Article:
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founders of witchsy

These women created a fake male co-founder to help with their startup

The subject of sexism in professional settings is still a hotly debated topic. Many - if not most - women will have a story about how their gender negatively affected their role in their workplace, but often such accounts are ignored or not taken seriously.

For entrepreneurs Penelope Gazin and Kate Dwyer, sexism was a huge barrier when it came to starting their own company. The pair were attempting to open up 'Witchsy', an online shop selling offbeat clothing and quirky designs, but whenever they pitched their idea, they were met with rather patronising responses.

"When we were getting started, we were immediately faced with ‘Are you sure? Does this sound like a good idea?’" Dwyer said in an interview. "I think because we’re young women, a lot of people looked at what we were doing like, ‘What a cute hobby!’ or ‘That’s a cute idea.'"

A lot of the opposition they faced certainly seemed to be linked to their gender, with one of the most extreme instances of backlash coming from a male web developer threatening to delete everything the pair had built after Gazin refused to go on a date with him.

Unwilling to give up on their endeavours, the women came up with a plan to get more people to listen to them about their project. It was simple: they would invent a male co-founder. The fabricated business partner they came up with was aptly named, 'Keith Mann', and the alias was used whenever Gazin or Dwyer had to communicate with people via email.

According to Dwyer, the difference was instantly noticeable:

“It was like night and day. It would take me days to get a response, but Keith could not only get a response and a status update, but also be asked if he wanted anything else or if there was anything else that Keith needed help with.”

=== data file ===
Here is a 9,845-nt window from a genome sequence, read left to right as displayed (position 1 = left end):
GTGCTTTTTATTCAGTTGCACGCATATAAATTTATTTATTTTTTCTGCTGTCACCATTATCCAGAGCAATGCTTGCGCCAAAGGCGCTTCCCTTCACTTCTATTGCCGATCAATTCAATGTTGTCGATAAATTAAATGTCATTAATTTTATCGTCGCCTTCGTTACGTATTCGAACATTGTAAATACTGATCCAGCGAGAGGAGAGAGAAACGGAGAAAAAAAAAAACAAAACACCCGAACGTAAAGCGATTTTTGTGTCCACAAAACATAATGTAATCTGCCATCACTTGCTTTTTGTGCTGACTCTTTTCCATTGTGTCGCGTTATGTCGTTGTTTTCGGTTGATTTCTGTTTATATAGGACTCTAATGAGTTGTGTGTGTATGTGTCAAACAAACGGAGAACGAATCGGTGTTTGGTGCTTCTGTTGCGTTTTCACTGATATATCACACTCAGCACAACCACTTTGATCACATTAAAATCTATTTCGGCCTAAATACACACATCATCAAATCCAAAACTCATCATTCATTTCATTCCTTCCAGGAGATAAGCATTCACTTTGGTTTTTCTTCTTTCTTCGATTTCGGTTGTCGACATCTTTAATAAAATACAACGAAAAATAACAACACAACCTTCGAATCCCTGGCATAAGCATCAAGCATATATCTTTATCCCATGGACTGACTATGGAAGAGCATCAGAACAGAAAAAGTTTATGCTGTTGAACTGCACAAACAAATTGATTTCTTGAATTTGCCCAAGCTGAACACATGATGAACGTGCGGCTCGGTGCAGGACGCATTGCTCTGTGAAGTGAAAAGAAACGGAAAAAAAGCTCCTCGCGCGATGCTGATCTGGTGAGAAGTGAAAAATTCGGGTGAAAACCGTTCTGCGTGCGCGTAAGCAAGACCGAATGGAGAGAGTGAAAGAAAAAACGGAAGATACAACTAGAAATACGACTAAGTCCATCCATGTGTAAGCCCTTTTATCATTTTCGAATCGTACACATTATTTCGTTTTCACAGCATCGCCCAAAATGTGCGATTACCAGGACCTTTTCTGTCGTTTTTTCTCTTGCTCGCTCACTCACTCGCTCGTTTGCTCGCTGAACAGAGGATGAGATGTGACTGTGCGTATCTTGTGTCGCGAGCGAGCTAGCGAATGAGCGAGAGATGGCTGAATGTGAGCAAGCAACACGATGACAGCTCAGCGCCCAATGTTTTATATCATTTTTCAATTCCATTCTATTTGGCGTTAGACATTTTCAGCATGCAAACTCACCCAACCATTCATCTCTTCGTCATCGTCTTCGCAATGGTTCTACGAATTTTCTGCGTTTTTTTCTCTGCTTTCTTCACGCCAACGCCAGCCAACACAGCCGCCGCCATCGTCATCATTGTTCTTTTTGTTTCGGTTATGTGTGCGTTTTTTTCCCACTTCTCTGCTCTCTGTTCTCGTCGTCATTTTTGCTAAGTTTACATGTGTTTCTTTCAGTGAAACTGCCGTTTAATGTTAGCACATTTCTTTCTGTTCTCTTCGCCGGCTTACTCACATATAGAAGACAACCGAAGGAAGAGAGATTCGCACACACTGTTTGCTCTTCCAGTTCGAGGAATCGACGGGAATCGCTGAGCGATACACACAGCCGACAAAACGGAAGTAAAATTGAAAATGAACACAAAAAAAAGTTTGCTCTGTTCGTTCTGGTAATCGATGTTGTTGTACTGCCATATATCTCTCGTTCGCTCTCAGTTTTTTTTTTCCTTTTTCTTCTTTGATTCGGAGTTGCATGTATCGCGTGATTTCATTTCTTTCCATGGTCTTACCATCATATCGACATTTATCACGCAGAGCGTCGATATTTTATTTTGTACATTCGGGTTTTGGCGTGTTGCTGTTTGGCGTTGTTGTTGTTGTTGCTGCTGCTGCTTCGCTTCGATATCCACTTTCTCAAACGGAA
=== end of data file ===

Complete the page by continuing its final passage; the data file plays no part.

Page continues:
alt Credit: Witchsy

Even when the pair would then take over communications and deal with associates using their real identities, they found that their imaginary co-founder was always the most trusted and respected out of all of them. Gazin mentioned another developer who would always defer to Mr. Mann when speaking with her, and who also treated the women in a much more impersonal manner than he treated Keith. "Whenever he spoke to Keith, he always addressed Keith by name," she said. "Whenever he spoke to us, he never used our names."

The founders aren't bitter about it, though. In its first year, Witchsy has sold $200,000 of merchandise, which is no mean feat for a company that was brushed off as a 'cute hobby'. Gazin and Dwyer seem to have taken it all in their stride, saying that,

“I think we could have gotten pretty bent out of shape about that. Wow, are people really going to talk to this imaginary man with more respect than us? But we were like, you know what, this is clearly just part of this world that we’re in right now. We want this and want to make this happen.”

Cases like this are not uncommon, either. A quick search of the hashtag 'everydaysexism' will bring up thousands of results of women saying very similar things.

And while it may seem petty to those who don't have to deal with things like this - just remember that cases of sexism are not usually isolated incidents, and obviously have a detrimental effect on women when they're constantly being undermined in the workplace.

For Gazin and Dwyer, though, the story has a happy ending. Oh, and Keith has since been let go from the company.